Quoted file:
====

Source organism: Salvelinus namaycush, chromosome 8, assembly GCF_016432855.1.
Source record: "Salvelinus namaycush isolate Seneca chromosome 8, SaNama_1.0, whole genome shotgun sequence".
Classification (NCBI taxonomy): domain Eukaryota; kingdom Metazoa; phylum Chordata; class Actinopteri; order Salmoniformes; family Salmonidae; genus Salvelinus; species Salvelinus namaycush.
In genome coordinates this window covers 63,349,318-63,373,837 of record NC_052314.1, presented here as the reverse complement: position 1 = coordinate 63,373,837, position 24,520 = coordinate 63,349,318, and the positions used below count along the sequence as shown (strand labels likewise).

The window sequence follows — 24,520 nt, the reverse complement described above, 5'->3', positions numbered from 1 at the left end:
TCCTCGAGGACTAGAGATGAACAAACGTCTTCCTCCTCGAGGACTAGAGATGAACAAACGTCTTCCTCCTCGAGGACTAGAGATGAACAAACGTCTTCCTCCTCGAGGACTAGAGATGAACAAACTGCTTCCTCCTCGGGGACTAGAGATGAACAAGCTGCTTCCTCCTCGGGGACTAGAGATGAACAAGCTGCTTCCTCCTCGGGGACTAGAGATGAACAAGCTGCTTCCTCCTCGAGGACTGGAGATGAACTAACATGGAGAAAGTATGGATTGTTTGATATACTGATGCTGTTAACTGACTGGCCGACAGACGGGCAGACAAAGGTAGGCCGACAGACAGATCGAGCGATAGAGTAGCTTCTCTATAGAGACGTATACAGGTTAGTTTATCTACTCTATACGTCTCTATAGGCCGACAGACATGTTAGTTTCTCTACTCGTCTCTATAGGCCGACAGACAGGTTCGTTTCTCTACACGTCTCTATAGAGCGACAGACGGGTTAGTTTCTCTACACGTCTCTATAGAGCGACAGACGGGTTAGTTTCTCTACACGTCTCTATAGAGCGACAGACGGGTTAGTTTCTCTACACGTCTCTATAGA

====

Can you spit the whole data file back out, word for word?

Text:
Source organism: Salvelinus namaycush, chromosome 8, assembly GCF_016432855.1.
Source record: "Salvelinus namaycush isolate Seneca chromosome 8, SaNama_1.0, whole genome shotgun sequence".
Classification (NCBI taxonomy): domain Eukaryota; kingdom Metazoa; phylum Chordata; class Actinopteri; order Salmoniformes; family Salmonidae; genus Salvelinus; species Salvelinus namaycush.
In genome coordinates this window covers 63,349,318-63,373,837 of record NC_052314.1, presented here as the reverse complement: position 1 = coordinate 63,373,837, position 24,520 = coordinate 63,349,318, and the positions used below count along the sequence as shown (strand labels likewise).

The window sequence follows — 24,520 nt, the reverse complement described above, 5'->3', positions numbered from 1 at the left end:
TCCTCGAGGACTAGAGATGAACAAACGTCTTCCTCCTCGAGGACTAGAGATGAACAAACGTCTTCCTCCTCGAGGACTAGAGATGAACAAACGTCTTCCTCCTCGAGGACTAGAGATGAACAAACTGCTTCCTCCTCGGGGACTAGAGATGAACAAGCTGCTTCCTCCTCGGGGACTAGAGATGAACAAGCTGCTTCCTCCTCGGGGACTAGAGATGAACAAGCTGCTTCCTCCTCGAGGACTGGAGATGAACTAACATGGAGAAAGTATGGATTGTTTGATATACTGATGCTGTTAACTGACTGGCCGACAGACGGGCAGACAAAGGTAGGCCGACAGACAGATCGAGCGATAGAGTAGCTTCTCTATAGAGACGTATACAGGTTAGTTTATCTACTCTATACGTCTCTATAGGCCGACAGACATGTTAGTTTCTCTACTCGTCTCTATAGGCCGACAGACAGGTTCGTTTCTCTACACGTCTCTATAGAGCGACAGACGGGTTAGTTTCTCTACACGTCTCTATAGAGCGACAGACGGGTTAGTTTCTCTACACGTCTCTATAGAGCGACAGACGGGTTAGTTTCTCTACACGTCTCTATAGA